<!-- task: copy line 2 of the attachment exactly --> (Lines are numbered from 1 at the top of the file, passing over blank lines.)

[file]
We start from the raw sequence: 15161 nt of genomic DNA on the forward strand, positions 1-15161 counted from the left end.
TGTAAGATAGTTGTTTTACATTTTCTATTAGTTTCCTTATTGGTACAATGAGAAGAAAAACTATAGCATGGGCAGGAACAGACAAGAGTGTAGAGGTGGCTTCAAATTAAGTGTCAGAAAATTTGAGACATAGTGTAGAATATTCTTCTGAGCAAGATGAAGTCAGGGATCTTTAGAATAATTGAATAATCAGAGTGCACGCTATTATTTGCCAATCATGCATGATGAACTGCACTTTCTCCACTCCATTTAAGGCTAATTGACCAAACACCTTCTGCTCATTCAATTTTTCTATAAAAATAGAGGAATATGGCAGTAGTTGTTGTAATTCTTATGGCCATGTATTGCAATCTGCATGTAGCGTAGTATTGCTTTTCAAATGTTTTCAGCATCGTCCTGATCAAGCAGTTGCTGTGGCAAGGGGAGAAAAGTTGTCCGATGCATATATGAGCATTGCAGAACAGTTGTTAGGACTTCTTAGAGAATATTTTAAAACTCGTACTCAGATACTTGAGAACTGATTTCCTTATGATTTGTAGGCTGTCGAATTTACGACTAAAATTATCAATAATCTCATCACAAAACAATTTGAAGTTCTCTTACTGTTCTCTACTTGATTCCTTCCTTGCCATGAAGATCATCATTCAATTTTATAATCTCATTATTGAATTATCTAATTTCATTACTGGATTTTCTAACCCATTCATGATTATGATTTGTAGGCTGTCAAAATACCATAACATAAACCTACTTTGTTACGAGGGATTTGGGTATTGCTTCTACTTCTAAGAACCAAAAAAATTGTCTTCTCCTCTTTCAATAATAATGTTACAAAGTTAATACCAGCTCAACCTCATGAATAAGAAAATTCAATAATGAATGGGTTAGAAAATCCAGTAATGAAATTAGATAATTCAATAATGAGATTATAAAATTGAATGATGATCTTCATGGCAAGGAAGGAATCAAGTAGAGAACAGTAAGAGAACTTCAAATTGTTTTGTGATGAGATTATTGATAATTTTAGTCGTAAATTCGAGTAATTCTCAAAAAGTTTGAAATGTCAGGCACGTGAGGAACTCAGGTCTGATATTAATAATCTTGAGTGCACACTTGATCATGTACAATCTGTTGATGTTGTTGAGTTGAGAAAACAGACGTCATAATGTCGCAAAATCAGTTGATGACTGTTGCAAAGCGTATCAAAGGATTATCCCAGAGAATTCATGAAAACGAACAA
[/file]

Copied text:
TGTAAGATAGTTGTTTTACATTTTCTATTAGTTTCCTTATTGGTACAATGAGAAGAAAAACTATAGCATGGGCAGGAACAGACAAGAGTGTAGAGGTGGCTTCAAATTAAGTGTCAGAAAATTTGAGACATAGTGTAGAATATTCTTCTGAGCAAGATGAAGTCAGGGATCTTTAGAATAATTGAATAATCAGAGTGCACGCTATTATTTGCCAATCATGCATGATGAACTGCACTTTCTCCACTCCATTTAAGGCTAATTGACCAAACACCTTCTGCTCATTCAATTTTTCTATAAAAATAGAGGAATATGGCAGTAGTTGTTGTAATTCTTATGGCCATGTATTGCAATCTGCATGTAGCGTAGTATTGCTTTTCAAATGTTTTCAGCATCGTCCTGATCAAGCAGTTGCTGTGGCAAGGGGAGAAAAGTTGTCCGATGCATATATGAGCATTGCAGAACAGTTGTTAGGACTTCTTAGAGAATATTTTAAAACTCGTACTCAGATACTTGAGAACTGATTTCCTTATGATTTGTAGGCTGTCGAATTTACGACTAAAATTATCAATAATCTCATCACAAAACAATTTGAAGTTCTCTTACTGTTCTCTACTTGATTCCTTCCTTGCCATGAAGATCATCATTCAATTTTATAATCTCATTATTGAATTATCTAATTTCATTACTGGATTTTCTAACCCATTCATGATTATGATTTGTAGGCTGTCAAAATACCATAACATAAACCTACTTTGTTACGAGGGATTTGGGTATTGCTTCTACTTCTAAGAACCAAAAAAATTGTCTTCTCCTCTTTCAATAATAATGTTACAAAGTTAATACCAGCTCAACCTCATGAATAAGAAAATTCAATAATGAATGGGTTAGAAAATCCAGTAATGAAATTAGATAATTCAATAATGAGATTATAAAATTGAATGATGATCTTCATGGCAAGGAAGGAATCAAGTAGAGAACAGTAAGAGAACTTCAAATTGTTTTGTGATGAGATTATTGATAATTTTAGTCGTAAATTCGAGTAATTCTCAAAAAGTTTGAAATGTCAGGCACGTGAGGAACTCAGGTCTGATATTAATAATCTTGAGTGCACACTTGATCATGTACAATCTGTTGATGTTGTTGAGTTGAGAAAACAGACGTCATAATGTCGCAAAATCAGTTGATGACTGTTGCAAAGCGTATCAAAGGATTATCCCAGAGAATTCATGAAAACGAACAA